- With each purchase you will receive a very detailed Spray or Touch Up instruction guide to help you with your paint application.
>Is it necessary to use clearcoat over basecoat paint?
Absolutely, whether it is a Touch Up or Spray paint project, clear coat is a protectant and is very important for multiple reasons.
- Your paint may not match if you have not applied clear coat. Typically paint without clear coat will be dull and will appear to have a different, slightly lighter color.
- The clear coat creates a chemical bond with the base coat that makes it weather and damage resistant.
- It makes the paint shine; without clear coat your paint will not have the level of gloss that it should.
>What is blending?
Blending is the art of making a paint line disappear i.e. taking two very similar colors and blending them into the illusion of one. Take a look at our video on blending to learn more about the technique. Be sure to let the paint job dry completely before checking for the final color match. This is done after blending and clearcoat application.
>Dabbers, pens or mini-brushes for Touch Up – Which is Better?
There are different tools and methods which can be used to apply Primer, Touch Up paint and Clearcoat to scratches and chips on your vehicle. We have chosen a ‘dabber’ for our kits as we have found it to produce the best results with repairing small dings and scratches.
Helpful hints: DO NOT use a dabber as a paint brush – you will destroy the tip and the touch up job will not be optimal. Instead gently dab a ‘dot’ of paint into the scratch in a ‘pointillism’ technique (see our YouTube video). Do not attempt to use the dabber to move paint inside the scratch – simply use many small ‘dots’. Furthermore, your results will look better if you have patience and take your time filling in scratches or chips.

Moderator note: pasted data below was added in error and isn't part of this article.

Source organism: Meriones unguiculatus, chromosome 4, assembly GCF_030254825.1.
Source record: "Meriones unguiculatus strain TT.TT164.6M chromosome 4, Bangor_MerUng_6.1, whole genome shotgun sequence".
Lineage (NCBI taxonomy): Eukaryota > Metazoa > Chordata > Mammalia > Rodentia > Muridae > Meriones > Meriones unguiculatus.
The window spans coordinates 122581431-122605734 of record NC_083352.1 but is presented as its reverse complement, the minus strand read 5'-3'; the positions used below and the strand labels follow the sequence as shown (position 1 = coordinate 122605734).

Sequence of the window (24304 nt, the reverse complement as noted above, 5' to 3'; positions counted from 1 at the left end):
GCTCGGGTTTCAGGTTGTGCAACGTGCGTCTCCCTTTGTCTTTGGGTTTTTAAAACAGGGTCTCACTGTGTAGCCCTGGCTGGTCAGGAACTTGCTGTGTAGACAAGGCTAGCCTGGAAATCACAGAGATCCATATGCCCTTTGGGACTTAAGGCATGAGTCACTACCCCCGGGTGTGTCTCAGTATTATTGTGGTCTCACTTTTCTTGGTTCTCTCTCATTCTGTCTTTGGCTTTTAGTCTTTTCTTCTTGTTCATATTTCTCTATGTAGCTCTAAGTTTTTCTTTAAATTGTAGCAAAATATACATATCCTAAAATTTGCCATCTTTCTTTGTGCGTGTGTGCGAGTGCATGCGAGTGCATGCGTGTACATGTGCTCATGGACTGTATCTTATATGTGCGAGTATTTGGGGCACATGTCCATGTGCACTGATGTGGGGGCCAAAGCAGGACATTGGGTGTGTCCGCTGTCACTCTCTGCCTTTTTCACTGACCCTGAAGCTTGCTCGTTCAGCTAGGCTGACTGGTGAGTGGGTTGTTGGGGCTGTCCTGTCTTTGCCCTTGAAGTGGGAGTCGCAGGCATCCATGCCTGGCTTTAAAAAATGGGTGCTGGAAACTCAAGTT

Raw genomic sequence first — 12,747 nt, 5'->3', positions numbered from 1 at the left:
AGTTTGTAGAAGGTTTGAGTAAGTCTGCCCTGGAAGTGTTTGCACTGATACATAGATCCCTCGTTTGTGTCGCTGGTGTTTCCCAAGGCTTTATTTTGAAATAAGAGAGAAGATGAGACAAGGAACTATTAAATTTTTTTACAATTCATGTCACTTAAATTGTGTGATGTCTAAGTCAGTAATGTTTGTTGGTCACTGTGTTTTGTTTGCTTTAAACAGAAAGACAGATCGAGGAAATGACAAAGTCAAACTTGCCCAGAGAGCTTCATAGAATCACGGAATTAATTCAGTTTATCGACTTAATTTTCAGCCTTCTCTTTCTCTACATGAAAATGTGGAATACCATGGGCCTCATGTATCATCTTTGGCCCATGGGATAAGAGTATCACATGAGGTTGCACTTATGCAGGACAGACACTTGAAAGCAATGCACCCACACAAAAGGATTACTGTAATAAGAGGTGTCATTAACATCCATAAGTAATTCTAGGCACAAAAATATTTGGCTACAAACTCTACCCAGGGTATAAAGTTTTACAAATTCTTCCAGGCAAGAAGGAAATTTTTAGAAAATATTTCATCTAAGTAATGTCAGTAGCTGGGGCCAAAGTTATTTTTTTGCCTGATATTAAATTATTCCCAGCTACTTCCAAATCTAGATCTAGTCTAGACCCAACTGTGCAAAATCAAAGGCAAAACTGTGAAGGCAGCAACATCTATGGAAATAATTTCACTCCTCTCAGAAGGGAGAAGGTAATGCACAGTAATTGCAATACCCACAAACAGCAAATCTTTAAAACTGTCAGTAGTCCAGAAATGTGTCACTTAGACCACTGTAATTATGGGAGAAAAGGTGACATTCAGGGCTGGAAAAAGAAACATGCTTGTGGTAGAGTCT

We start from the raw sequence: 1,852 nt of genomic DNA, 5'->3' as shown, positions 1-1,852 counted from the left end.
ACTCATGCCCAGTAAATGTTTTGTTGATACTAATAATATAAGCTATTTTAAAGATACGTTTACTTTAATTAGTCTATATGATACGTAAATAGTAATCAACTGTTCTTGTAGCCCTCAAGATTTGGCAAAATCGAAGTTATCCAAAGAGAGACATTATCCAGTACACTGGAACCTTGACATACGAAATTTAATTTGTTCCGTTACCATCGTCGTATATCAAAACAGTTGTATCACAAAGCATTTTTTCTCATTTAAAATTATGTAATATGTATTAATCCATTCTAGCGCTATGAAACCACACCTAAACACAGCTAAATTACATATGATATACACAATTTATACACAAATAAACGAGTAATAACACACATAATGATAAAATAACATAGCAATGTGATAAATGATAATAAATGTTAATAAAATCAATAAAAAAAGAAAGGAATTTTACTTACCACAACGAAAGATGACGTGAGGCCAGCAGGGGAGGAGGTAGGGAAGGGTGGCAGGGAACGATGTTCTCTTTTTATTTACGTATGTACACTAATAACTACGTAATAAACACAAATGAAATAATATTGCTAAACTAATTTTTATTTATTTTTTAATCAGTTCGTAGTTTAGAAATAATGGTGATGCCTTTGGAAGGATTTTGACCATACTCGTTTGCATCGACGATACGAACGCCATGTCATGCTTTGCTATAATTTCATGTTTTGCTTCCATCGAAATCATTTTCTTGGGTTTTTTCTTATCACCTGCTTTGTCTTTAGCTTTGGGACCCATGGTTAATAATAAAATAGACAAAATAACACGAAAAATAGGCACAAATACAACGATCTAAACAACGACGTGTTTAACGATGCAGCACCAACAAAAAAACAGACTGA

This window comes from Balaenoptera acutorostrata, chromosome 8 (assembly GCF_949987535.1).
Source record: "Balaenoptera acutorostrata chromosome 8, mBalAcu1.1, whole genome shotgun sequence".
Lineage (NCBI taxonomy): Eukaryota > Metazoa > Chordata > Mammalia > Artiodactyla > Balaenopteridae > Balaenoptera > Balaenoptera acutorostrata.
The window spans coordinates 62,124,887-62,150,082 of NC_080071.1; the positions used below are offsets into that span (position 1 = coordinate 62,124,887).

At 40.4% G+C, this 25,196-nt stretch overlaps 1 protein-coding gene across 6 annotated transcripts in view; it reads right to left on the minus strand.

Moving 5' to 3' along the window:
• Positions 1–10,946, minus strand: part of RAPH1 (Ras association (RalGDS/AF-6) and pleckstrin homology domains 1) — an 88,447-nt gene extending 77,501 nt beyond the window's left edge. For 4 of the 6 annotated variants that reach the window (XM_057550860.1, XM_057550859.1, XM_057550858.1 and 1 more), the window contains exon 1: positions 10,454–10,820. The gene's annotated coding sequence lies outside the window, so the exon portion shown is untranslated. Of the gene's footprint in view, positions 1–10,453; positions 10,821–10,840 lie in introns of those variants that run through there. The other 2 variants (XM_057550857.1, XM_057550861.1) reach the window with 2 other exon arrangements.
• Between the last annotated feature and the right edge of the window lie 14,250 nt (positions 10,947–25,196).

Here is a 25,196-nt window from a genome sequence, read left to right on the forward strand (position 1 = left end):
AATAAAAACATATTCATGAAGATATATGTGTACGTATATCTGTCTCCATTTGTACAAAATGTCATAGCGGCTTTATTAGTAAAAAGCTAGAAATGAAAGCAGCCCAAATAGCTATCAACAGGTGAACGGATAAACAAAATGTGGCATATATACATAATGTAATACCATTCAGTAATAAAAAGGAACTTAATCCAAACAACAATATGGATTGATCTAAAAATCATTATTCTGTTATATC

Note: that these dabbers can be cleaned & reused – just use a little paint thinner or mineral spirits to completely clean the paint out of them. You can also remove the dabber tips to apply smaller amounts of paint. Be sure to clean the area after removing the tip to remove any contaminants.
>Can I thin out my Touch Up Paint?
YES, you can use any sort of a ‘reducer’ such as a couple of drops of paint thinner. You can use a toothpick or something similar to mix. Be careful to not add too much thinner though. In general, you should only thin paint if it appears too thick to apply in a quality manner.
>1K Coating vs. 2K Coatings
1K Coatings – Is a coating that does not utilize a catalyst hardener. This is “single-component” paint that dries in the air. Nearly all aerosol spray can paints are 1K.
2K Coatings – Describes a coating that requires mixing with a catalyst hardener. Therefore, it can be very challenging to apply outside an auto body shop.
ERA Paints offers 1K coatings for all your DIY projects.
>Should I wax my car before or after applying Spray or Touch Up Paint?
NO! In fact, you should remove wax before applying paint and wait at least one month after spraying or touching up to put wax back on. Wax, silicone and oils may cause fisheye, but don’t worry, our wax and grease remover is designed to chemically remove these contaminants. We suggest the wax and grease remover is applied according to our supplied instructions.